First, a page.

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One Doe singling herself out?! New goats &Buck

Discussion in 'Behaviors & Handling Techniques - Goats' started by kguthrie, Sep 12, 2019.

  1. Sep 12, 2019
    kguthrie

    kguthrie Ridin' The Range

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    Hey guys !
    I brought home new goats (3 does,and a little doe kid) and a beautiful HUGE (buck) to my original other 3 does. I got the new ones all from my mom ,closed herd healthy ect. from colorado to my place in Missouri.

    Everything has been great ,no health problems or anything soo far (its been almost 2 weeks). The buck has bred almost everyone already! yay!

    HERE IS THE (wierd) PROBLEM....
    My Primadonna ,spoiled bottle baby,(1.5 years old,never bred before) original goat is singling herself out.
    She wont go near the new goats to sleep, butts them all away,wont go into the shed (which is PLENTY big enough)
    -she is not sick
    -she is eating
    BUT i noticed the buck really dislikes her also? he doesn't mess with any of the other does aggressively but he SLAMMED her all evening one night before he bred her sister.
    then i noticed this morning that he had been on her --she finally had an icky tail ,swollen vulva ,dirty sides from him ect. they laid together and he didnt chase her "off" all day.

    fast forward to tonight...right now. ..
    POURING down rain, lightning ,wind. and she wont go in the shed. we even went out and MADE her go in there soo she doesn't get sick and soaked ...nope ! she is out again standing in it. has anyone else had this problem??? the buck has singled her out , and SHE singles herself out. also ive never seen this before and worried she is going to get sick from standing all night in this!!! :( thanks for any input!
     
  2. Sep 13, 2019
    Hens and Roos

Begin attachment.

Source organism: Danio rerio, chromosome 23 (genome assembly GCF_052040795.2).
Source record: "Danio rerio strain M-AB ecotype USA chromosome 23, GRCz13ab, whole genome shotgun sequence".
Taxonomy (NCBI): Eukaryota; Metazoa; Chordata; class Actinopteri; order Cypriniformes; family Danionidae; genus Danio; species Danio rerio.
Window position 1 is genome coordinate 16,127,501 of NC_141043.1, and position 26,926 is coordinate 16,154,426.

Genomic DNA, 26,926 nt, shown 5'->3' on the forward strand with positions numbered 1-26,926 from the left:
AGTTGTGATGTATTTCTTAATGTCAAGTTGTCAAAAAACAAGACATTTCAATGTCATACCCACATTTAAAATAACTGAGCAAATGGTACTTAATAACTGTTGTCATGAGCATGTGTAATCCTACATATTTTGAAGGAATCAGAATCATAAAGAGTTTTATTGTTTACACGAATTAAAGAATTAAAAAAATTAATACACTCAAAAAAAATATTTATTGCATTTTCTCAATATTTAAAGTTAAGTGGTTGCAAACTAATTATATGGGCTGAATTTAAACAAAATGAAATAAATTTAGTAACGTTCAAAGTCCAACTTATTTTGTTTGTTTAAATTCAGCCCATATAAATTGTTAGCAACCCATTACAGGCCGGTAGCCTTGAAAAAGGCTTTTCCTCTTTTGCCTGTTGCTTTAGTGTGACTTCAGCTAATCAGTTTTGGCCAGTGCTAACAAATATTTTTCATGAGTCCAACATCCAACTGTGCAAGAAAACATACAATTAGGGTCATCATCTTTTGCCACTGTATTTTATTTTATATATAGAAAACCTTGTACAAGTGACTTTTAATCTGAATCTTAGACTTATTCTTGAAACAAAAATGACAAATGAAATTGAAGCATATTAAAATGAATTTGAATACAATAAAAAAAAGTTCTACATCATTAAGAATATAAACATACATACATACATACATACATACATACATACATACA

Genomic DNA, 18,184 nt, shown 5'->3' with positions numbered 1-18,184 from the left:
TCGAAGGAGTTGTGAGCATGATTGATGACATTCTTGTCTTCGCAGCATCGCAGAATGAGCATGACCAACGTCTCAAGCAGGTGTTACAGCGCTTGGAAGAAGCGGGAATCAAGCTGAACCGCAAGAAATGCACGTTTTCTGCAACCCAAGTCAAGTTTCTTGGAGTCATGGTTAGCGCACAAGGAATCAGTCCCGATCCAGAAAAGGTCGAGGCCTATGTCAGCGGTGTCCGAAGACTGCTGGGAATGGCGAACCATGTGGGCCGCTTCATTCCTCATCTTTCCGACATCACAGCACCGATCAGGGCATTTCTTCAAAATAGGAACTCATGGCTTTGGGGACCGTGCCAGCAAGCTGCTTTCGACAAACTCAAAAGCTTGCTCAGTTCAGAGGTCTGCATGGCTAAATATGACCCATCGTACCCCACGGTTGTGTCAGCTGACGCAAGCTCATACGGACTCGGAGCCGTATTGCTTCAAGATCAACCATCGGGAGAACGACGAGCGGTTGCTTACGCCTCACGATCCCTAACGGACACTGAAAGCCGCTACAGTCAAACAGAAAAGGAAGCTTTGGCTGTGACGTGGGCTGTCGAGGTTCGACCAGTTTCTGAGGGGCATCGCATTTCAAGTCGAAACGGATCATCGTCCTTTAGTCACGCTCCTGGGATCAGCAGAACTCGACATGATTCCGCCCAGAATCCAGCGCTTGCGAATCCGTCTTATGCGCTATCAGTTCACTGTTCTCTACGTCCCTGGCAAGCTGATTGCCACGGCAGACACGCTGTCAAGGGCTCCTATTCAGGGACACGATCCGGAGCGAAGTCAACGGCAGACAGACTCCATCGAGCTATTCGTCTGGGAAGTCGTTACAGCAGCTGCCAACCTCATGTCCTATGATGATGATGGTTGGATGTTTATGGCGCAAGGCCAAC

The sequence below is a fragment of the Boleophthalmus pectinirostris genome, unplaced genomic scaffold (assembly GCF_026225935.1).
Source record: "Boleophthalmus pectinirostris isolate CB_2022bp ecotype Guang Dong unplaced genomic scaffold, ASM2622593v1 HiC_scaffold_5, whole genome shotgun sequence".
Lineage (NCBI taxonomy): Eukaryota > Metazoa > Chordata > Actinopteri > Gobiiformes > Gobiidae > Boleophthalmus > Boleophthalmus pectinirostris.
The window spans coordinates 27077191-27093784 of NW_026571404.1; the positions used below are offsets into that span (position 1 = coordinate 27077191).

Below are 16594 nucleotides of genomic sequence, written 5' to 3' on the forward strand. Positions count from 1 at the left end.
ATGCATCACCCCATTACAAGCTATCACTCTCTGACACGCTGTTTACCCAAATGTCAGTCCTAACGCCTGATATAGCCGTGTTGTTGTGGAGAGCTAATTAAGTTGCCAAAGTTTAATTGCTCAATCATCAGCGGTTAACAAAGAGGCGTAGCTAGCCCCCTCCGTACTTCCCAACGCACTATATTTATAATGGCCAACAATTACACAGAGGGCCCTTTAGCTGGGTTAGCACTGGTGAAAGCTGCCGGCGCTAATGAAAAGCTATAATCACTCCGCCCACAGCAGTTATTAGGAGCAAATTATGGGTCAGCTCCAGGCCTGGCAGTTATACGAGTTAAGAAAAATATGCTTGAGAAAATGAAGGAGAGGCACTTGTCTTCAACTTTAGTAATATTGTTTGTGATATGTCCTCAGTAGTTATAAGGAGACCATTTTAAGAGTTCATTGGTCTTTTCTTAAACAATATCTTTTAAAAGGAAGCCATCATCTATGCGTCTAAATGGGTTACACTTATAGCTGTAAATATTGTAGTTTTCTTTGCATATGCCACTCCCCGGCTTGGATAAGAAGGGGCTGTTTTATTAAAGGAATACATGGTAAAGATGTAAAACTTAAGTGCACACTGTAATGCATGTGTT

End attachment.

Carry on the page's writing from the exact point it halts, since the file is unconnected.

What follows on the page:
Hens and Roos Herd Master

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  3. Sep 13, 2019
    B&B Happy goats

    B&B Happy goats Herd Master Golden Herd Member

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    Hello Kguthrie , sorry to read your girl is having social problems...the dynamics of the herd changed when the three doe's and new buck arrived. Somebody is always at the bottom of the social pecking order :(, I would just give them more time to adjust to each other and move the buck to his area as soon as you are sure all are bred.....
    sorry it's your bottle baby that is having the hard time adjusting , :hugs it's hard to watch any animal being the "outcast".
     
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  4. Sep 13, 2019
    Baymule

    Baymule Herd Master

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    Sounds like she is at the bottom of the pecking order. Maybe she doesn't like the other goats. Like all prey animals, she would probably much rather be in the herd at the bottom than to be by herself. If you get too worried about her, you might build her own little pen in the shed so she can have shelter from the weather.
     
  5. Sep 13, 2019
    Mini Horses

    Mini Horses Herd Master

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    Sounds like you are saying that you brought 5 new goats to your farm & turned them in with the three already there --- no intro, no fence line to meet time, no separation and you expected all to be just great! :eek: Am I reading this correctly?

    IF SO -- it's no wonder this is happening. In fact, surprised you don't have 3 standing in the rain. Goats are social but, they do not take kindly to dumping together. This isn't about health, it's about "meet & greet". I don't even like to bring a single to my farm as they need a friend until everyone settles in. (And they are fence lined a couple weeks with the rest of the herd before joining) Plus, you bring in a "big, bad buck" :rolleyes:.....your originals hadn't even seen such before. I see this as a socialization issue. It may take a while. Remove the buck and that may help a little. Even does are finicky about strangers & sharing their bed.

    Just my 2cents...after years of observation & raising them.
     
  6. Sep 14, 2019
    DellaMyDarling

    DellaMyDarling Ridin' The Range

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    I concur with PP.
    It's a lesson learned in goat social behavior.
    Animals, we often don't realize, have just as complex structures as humans do socially. Goats ARE an intelligent species with some level of emotion.

    Please remove the buck. He will not be housed with all the goats year round for breeding safety reasons. I understand being tight on space and needing to potentially leave the new girls together. Let them restructure. Offer additional shelters and feeding stations.
    Sounds like a very high number of pregnant does and new kids will be on the way. Get ready! Sounds like a heck of a ride!
     
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  7. Sep 17, 2019 at 9:34 PM
    Mini Horses

    Mini Horses Herd Master

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    Any improvement in making friends within the herd?:pop
     
  8. Sep 18, 2019 at 11:17 AM
    Ridgetop

    Ridgetop True BYH Addict